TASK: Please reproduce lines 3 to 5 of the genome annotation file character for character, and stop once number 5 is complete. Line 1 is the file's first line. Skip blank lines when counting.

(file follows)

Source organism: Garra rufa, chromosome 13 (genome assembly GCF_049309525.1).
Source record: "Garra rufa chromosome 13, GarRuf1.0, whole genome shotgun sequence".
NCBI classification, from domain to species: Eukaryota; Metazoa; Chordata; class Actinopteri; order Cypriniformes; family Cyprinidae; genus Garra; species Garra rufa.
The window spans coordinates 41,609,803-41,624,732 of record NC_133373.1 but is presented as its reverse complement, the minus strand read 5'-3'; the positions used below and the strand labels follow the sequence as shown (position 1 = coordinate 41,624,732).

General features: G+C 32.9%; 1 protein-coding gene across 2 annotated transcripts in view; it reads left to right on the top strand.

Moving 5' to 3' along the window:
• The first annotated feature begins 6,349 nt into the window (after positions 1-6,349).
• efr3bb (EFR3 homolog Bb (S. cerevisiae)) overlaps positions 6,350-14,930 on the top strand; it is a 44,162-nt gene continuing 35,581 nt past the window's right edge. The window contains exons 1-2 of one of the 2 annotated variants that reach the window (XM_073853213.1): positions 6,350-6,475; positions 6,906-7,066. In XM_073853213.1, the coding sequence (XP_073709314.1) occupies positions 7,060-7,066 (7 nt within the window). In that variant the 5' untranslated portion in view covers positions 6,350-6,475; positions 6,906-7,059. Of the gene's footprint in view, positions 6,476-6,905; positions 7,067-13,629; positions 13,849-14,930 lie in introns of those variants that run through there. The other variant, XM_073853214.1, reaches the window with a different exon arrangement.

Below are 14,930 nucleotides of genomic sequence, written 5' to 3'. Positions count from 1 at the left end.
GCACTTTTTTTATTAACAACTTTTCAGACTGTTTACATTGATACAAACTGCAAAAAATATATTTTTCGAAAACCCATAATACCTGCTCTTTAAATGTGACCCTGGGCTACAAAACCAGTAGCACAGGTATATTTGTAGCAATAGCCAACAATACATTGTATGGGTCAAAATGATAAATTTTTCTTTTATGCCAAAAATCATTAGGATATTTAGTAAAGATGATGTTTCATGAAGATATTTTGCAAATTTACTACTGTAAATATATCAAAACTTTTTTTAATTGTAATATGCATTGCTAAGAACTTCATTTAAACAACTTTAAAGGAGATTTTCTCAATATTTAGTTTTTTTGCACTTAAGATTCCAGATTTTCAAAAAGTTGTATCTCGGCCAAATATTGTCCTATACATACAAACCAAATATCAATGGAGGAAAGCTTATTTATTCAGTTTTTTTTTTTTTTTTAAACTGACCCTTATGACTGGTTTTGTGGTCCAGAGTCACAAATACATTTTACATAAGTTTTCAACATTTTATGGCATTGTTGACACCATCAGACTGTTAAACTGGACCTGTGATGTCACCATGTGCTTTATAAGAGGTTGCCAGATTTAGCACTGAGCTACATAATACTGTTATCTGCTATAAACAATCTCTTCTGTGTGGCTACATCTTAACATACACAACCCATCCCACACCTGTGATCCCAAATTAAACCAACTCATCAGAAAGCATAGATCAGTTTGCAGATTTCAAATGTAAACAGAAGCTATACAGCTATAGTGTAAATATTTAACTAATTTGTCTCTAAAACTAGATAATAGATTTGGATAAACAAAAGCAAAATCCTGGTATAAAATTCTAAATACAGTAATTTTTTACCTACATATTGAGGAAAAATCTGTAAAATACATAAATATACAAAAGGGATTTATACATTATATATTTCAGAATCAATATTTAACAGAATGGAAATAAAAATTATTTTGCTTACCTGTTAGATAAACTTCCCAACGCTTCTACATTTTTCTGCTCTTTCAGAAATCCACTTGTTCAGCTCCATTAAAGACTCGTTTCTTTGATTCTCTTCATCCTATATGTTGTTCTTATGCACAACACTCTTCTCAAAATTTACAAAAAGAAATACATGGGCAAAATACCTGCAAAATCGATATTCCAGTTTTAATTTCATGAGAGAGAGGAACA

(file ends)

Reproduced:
NCBI classification, from domain to species: Eukaryota; Metazoa; Chordata; class Actinopteri; order Cypriniformes; family Cyprinidae; genus Garra; species Garra rufa.
The window spans coordinates 41,609,803-41,624,732 of record NC_133373.1 but is presented as its reverse complement, the minus strand read 5'-3'; the positions used below and the strand labels follow the sequence as shown (position 1 = coordinate 41,624,732).

General features: G+C 32.9%; 1 protein-coding gene across 2 annotated transcripts in view; it reads left to right on the top strand.